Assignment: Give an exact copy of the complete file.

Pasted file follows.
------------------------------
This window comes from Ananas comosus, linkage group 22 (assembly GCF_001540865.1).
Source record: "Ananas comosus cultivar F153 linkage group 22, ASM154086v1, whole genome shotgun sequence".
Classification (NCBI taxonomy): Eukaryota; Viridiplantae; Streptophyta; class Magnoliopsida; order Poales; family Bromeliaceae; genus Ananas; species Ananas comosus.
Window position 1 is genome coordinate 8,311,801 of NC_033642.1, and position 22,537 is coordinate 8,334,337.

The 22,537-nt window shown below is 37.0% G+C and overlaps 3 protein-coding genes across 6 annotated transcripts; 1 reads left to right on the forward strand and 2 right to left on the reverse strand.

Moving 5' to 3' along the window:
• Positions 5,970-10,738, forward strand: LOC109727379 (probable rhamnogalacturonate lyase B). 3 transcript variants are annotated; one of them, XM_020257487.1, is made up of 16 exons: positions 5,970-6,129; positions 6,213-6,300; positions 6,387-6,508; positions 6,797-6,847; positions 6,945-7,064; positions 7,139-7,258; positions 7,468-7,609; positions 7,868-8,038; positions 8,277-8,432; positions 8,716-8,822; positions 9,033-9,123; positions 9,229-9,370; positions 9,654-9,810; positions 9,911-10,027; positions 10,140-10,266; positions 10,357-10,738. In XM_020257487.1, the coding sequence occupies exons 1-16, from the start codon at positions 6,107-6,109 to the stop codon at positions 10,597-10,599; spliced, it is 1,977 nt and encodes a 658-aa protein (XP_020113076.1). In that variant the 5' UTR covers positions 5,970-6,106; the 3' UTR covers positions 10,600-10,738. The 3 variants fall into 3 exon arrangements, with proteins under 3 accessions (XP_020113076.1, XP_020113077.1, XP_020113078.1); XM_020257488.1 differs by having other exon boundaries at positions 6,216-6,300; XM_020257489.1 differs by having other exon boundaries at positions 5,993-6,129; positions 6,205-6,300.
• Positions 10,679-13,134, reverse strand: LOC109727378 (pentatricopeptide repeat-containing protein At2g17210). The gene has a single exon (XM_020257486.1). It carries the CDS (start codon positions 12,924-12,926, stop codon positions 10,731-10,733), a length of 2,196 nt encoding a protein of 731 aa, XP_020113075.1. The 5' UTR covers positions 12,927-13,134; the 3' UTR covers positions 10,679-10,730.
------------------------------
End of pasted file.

This window comes from Ananas comosus, linkage group 22 (assembly GCF_001540865.1).
Source record: "Ananas comosus cultivar F153 linkage group 22, ASM154086v1, whole genome shotgun sequence".
Classification (NCBI taxonomy): Eukaryota; Viridiplantae; Streptophyta; class Magnoliopsida; order Poales; family Bromeliaceae; genus Ananas; species Ananas comosus.
Window position 1 is genome coordinate 8,311,801 of NC_033642.1, and position 22,537 is coordinate 8,334,337.

The 22,537-nt window shown below is 37.0% G+C and overlaps 3 protein-coding genes across 6 annotated transcripts; 1 reads left to right on the forward strand and 2 right to left on the reverse strand.

Moving 5' to 3' along the window:
• Positions 5,970-10,738, forward strand: LOC109727379 (probable rhamnogalacturonate lyase B). 3 transcript variants are annotated; one of them, XM_020257487.1, is made up of 16 exons: positions 5,970-6,129; positions 6,213-6,300; positions 6,387-6,508; positions 6,797-6,847; positions 6,945-7,064; positions 7,139-7,258; positions 7,468-7,609; positions 7,868-8,038; positions 8,277-8,432; positions 8,716-8,822; positions 9,033-9,123; positions 9,229-9,370; positions 9,654-9,810; positions 9,911-10,027; positions 10,140-10,266; positions 10,357-10,738. In XM_020257487.1, the coding sequence occupies exons 1-16, from the start codon at positions 6,107-6,109 to the stop codon at positions 10,597-10,599; spliced, it is 1,977 nt and encodes a 658-aa protein (XP_020113076.1). In that variant the 5' UTR covers positions 5,970-6,106; the 3' UTR covers positions 10,600-10,738. The 3 variants fall into 3 exon arrangements, with proteins under 3 accessions (XP_020113076.1, XP_020113077.1, XP_020113078.1); XM_020257488.1 differs by having other exon boundaries at positions 6,216-6,300; XM_020257489.1 differs by having other exon boundaries at positions 5,993-6,129; positions 6,205-6,300.
• Positions 10,679-13,134, reverse strand: LOC109727378 (pentatricopeptide repeat-containing protein At2g17210). The gene has a single exon (XM_020257486.1). It carries the CDS (start codon positions 12,924-12,926, stop codon positions 10,731-10,733), a length of 2,196 nt encoding a protein of 731 aa, XP_020113075.1. The 5' UTR covers positions 12,927-13,134; the 3' UTR covers positions 10,679-10,730.